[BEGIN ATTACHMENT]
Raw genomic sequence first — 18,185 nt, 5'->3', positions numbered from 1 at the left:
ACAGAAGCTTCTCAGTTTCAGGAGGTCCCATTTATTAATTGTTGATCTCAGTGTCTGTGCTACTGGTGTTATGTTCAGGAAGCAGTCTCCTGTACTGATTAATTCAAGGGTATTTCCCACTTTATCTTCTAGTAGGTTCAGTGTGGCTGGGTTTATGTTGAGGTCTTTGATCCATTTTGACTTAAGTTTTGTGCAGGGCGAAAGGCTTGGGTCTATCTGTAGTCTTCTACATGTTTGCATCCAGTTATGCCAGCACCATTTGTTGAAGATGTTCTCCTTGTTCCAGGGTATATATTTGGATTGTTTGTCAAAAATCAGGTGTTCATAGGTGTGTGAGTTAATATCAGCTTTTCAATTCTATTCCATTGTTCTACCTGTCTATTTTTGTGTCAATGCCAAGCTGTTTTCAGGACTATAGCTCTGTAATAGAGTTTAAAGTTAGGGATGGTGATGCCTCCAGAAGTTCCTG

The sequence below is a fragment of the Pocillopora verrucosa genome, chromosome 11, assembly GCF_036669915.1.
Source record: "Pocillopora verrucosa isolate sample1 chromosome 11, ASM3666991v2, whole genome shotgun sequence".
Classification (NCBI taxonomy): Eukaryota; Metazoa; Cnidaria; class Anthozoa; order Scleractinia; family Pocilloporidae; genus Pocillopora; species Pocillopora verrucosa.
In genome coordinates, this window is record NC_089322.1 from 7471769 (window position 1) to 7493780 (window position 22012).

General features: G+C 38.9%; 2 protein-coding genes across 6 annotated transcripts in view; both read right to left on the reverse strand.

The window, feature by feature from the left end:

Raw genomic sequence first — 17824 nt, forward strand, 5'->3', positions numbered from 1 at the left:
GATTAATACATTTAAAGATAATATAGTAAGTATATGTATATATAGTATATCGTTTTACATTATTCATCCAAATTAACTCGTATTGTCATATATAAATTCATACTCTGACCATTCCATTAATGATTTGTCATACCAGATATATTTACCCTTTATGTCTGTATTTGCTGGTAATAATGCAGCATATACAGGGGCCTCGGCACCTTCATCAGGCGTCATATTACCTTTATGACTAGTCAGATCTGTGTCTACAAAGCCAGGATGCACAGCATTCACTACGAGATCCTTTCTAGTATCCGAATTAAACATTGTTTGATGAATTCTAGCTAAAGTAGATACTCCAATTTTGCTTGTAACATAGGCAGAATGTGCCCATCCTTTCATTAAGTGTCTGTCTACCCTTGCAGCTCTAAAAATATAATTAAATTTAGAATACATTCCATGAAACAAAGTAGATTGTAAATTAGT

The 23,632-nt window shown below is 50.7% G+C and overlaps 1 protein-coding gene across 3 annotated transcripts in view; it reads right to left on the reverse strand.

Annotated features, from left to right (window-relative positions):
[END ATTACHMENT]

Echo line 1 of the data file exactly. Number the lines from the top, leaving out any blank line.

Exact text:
Raw genomic sequence first — 18,185 nt, 5'->3', positions numbered from 1 at the left: